Faces of FOSS: Emi Parker

Emi Parker
Fargo, ND


What is your favorite part of working for FOSS?

Seeing students become more confident in the water!

What is your favorite FOSS story?

This session I helped several students become more adjusted to the water, specifically with hiding their eyes. I have one student in particular who refused to hide her eyes at all costs. This session was her fourth time in a Little 1 and we all wanted her to move to a L2 by the end of the session. The other student in the class was also focused on hiding his eyes, as this was his second time in a L1, so we spent a lot of time working specifically on this skill. I had tried everything from zooms to bribes with special treats at the front desk (i.e. stamps), and she still would not do it independently.

So about half way through the session, I decided to do something different. I held her in my arms and had her go underneath the noodle, as if she was flying under it. For some reason this was a really great incentive to get her to hide her eyes. We did this a few times and she was finally doing it by herself. We were so excited when she put her eyes under the water for several bananas. We all hooray’d her efforts and after the lesson, dad gave me a fist bump and thanked me. By making the class a bit more fun, we worked our way up to her hiding her eyes independently and now next quarter she will be in a L2!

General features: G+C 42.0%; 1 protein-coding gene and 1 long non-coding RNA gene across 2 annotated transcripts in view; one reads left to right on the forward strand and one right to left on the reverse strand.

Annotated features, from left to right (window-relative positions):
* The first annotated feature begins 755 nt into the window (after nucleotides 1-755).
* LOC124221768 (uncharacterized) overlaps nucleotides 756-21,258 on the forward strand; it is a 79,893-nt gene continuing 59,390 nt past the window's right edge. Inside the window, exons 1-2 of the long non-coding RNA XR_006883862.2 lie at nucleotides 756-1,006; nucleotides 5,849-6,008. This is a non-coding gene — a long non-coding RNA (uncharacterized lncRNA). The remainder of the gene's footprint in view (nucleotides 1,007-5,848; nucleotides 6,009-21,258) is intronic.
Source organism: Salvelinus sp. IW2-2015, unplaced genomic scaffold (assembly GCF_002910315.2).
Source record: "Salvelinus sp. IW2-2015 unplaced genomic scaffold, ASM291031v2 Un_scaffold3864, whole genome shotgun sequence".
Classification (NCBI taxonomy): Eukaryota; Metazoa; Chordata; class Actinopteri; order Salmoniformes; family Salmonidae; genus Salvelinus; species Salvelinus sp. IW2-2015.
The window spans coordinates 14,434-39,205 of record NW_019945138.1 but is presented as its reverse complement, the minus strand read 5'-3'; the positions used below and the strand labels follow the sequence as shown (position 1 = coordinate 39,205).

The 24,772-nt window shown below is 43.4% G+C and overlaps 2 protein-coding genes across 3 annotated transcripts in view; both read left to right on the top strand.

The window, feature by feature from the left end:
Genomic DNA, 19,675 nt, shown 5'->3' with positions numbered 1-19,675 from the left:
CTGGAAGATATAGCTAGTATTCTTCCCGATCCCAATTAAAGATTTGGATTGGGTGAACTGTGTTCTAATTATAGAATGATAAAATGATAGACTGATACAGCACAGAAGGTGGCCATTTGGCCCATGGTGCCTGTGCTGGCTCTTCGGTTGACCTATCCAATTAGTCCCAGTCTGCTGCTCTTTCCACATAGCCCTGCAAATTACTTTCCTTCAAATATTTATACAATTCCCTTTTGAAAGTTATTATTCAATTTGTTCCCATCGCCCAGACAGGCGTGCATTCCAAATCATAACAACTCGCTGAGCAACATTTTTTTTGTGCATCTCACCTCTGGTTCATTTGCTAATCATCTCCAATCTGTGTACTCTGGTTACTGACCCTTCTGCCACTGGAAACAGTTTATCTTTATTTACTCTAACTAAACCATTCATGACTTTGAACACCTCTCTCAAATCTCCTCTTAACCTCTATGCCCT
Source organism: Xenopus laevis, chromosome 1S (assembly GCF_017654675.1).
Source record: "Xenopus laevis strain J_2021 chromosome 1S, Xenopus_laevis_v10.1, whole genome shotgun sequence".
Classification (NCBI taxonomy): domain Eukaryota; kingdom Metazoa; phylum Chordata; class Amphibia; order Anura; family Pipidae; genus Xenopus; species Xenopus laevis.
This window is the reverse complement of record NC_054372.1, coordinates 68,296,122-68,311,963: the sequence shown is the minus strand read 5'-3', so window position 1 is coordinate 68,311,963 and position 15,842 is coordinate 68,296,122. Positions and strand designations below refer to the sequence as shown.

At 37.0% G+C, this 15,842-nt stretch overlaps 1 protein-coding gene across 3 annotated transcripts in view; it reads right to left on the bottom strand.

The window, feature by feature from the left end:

What is your personal favorite water activity? 

I love to dive into the water and retrieve things from the bottom of a pool or lake. My grandparents have a lake lot in Montana and from a young age I would throw things from the dock into the water and let them sink. After they reached the bottom I would do a dive and see if I could grab it. I liked pushing myself to grab bigger things and see how long I could hold my breath for.

Can you recount a student of yours who experienced a major “lightbulb” moment when you were with them? 

One of my favorite things is getting scared students into the pool. Swimming lessons can be really difficult for some young students if they’ve had previous traumatic experiences. My favorite thing is to turn the lightbulb up to 100 and get them comfortable enough to come in. It feels so amazing when they stop crying and step into the pool. It is such a visual relief for the parents and it is often the beginning of a great relationship with the swimmer.

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